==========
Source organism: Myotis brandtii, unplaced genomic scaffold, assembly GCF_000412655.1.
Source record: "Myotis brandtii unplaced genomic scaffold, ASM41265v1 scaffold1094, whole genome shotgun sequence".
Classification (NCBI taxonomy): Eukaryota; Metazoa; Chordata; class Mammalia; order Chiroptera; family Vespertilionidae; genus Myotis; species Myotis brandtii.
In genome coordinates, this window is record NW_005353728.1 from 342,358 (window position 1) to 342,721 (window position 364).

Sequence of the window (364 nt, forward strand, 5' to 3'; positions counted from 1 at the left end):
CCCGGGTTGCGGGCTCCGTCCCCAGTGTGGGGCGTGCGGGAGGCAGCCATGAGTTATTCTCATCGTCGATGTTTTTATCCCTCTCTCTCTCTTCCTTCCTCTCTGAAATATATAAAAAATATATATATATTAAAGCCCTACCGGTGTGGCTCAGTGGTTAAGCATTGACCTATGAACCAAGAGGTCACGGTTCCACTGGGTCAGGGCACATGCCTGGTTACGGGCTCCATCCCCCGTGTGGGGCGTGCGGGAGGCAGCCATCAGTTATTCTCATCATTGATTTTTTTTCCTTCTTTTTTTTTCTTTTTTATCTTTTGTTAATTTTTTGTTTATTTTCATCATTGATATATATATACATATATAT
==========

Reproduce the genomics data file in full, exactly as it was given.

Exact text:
Source organism: Myotis brandtii, unplaced genomic scaffold, assembly GCF_000412655.1.
Source record: "Myotis brandtii unplaced genomic scaffold, ASM41265v1 scaffold1094, whole genome shotgun sequence".
Classification (NCBI taxonomy): Eukaryota; Metazoa; Chordata; class Mammalia; order Chiroptera; family Vespertilionidae; genus Myotis; species Myotis brandtii.
In genome coordinates, this window is record NW_005353728.1 from 342,358 (window position 1) to 342,721 (window position 364).

Sequence of the window (364 nt, forward strand, 5' to 3'; positions counted from 1 at the left end):
CCCGGGTTGCGGGCTCCGTCCCCAGTGTGGGGCGTGCGGGAGGCAGCCATGAGTTATTCTCATCGTCGATGTTTTTATCCCTCTCTCTCTCTTCCTTCCTCTCTGAAATATATAAAAAATATATATATATTAAAGCCCTACCGGTGTGGCTCAGTGGTTAAGCATTGACCTATGAACCAAGAGGTCACGGTTCCACTGGGTCAGGGCACATGCCTGGTTACGGGCTCCATCCCCCGTGTGGGGCGTGCGGGAGGCAGCCATCAGTTATTCTCATCATTGATTTTTTTTCCTTCTTTTTTTTTCTTTTTTATCTTTTGTTAATTTTTTGTTTATTTTCATCATTGATATATATATACATATATAT